There are several things to consider when doing this – not least factoring in all of the travel costs and even accommodation when you go to get the car. 

All cars are subject to Vehicle Registration Tax (VRT) when they arrive in Ireland and understanding what this figure is can sometimes be something of a lottery. There is an online VRT calculator that will give you a guide, but this needs to be taken with a generous pinch of salt as the figure can vary on the exact car and its specifications.

Importing a car can look like a great deal - but make sure you know all the costs involved Source: Shutterstock/Istvan Csak

Other factors such as the age of the car and the mileage all factor in to the total amount you will have to pay, and even if it exceeds the amount you deem appropriate it must first be paid and then appealed afterwards. If a car is less than six months old or has under 6,000 kilometres, it may be charged VAT.

As of January 1st this year all imported cars are subject to a VRT Environmental Health Surcharge or NOx tax that for some older cars can add a significant cost to the car on top of the regular VRT bill. For example, a 2015 Ford Focus 1.6 RDCI would incur a NOx tax of €2,735 based on its emissions. 

5. Don’t lose your paperwork

If you’re trading in your car as part of the deal, you must have the valid registration documents for your vehicle. The garage or trader is unlikely to accept your vehicle without it, which can not only delay the process but will cost you an additional fee of €12 for a replacement to be issued. 

6. And finally… remember motor tax and the NCT

Once your new car is registered, it will need to have its motor tax paid. That means that if your new car is registered towards the end of that month, you will still be paying for that whole month – so you may wish to make sure that the car is registered at the start of the month to get the maximum value from it.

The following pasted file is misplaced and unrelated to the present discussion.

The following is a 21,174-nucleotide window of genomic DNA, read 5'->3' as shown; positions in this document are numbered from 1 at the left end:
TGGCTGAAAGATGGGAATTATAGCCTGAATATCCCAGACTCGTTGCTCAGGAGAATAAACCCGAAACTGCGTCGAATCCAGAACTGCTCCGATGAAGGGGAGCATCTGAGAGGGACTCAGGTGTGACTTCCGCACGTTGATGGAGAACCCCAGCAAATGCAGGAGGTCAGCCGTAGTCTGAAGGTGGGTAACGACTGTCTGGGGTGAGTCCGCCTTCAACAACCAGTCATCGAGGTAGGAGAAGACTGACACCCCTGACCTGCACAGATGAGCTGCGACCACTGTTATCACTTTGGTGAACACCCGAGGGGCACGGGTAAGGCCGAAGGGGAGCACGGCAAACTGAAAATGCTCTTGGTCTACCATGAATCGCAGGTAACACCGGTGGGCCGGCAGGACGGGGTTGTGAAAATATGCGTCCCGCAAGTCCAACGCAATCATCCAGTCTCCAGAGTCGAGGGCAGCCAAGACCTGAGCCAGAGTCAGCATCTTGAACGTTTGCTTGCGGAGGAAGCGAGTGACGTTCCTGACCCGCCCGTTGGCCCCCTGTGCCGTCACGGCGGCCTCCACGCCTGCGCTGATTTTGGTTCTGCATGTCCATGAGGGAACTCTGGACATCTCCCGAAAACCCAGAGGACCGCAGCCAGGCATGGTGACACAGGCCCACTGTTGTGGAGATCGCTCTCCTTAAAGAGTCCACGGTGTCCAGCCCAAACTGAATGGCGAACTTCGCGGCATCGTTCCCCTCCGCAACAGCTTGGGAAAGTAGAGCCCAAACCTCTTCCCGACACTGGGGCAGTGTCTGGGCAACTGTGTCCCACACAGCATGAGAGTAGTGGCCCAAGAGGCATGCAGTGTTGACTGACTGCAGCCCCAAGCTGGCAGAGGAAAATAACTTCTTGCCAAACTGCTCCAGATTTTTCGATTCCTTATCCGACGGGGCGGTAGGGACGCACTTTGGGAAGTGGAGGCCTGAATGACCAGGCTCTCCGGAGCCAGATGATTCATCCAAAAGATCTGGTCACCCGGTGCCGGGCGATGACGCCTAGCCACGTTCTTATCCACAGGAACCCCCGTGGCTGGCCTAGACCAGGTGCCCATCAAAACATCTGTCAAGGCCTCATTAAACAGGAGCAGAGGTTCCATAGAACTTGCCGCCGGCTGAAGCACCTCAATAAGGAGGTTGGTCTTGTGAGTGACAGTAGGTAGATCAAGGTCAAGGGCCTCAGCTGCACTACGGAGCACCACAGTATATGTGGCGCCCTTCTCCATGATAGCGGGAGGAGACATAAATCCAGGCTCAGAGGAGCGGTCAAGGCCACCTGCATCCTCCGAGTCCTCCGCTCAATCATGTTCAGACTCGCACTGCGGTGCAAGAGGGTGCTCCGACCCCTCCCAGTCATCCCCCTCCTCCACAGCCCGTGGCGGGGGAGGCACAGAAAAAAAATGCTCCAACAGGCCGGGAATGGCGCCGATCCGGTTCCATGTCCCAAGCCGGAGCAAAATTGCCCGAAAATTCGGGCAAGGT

If you’re buying a used car, before completing the deal, you should check as to whether the car is currently taxed, and if so, for how much longer. Collecting it only to find that it is due for motor tax renewal the following month isn’t ideal if you haven’t budgeted for it.

If the tax has expired on it, you will only have to pay the road tax going forward. The same approach applies to the annual NCT. Many garages will usually guarantee a certain length of NCT, but it is something that you should find out before putting pen to paper. 

Gearing up for a new car? Check out for one of the lowest rates on the market for car loans over €10,000, with a KBC current account. We have a car loan for You. 

Lending criteria, underwriting, terms and conditions apply. Correct as at 12.2.20, see Market refers to banking market only. Loan Discount offer is available for new Personal Loan applications only and is subject to availability. To avail of the optional discounted rate, you must repay the loan from your KBC current account by direct debit. The discounted rate is a discount on the standard personal loan rate which equates to a 1% discount on the Annual Percentage Rate (“APR”), which may vary. KBC Bank Ireland plc is regulated by the Central Bank of Ireland.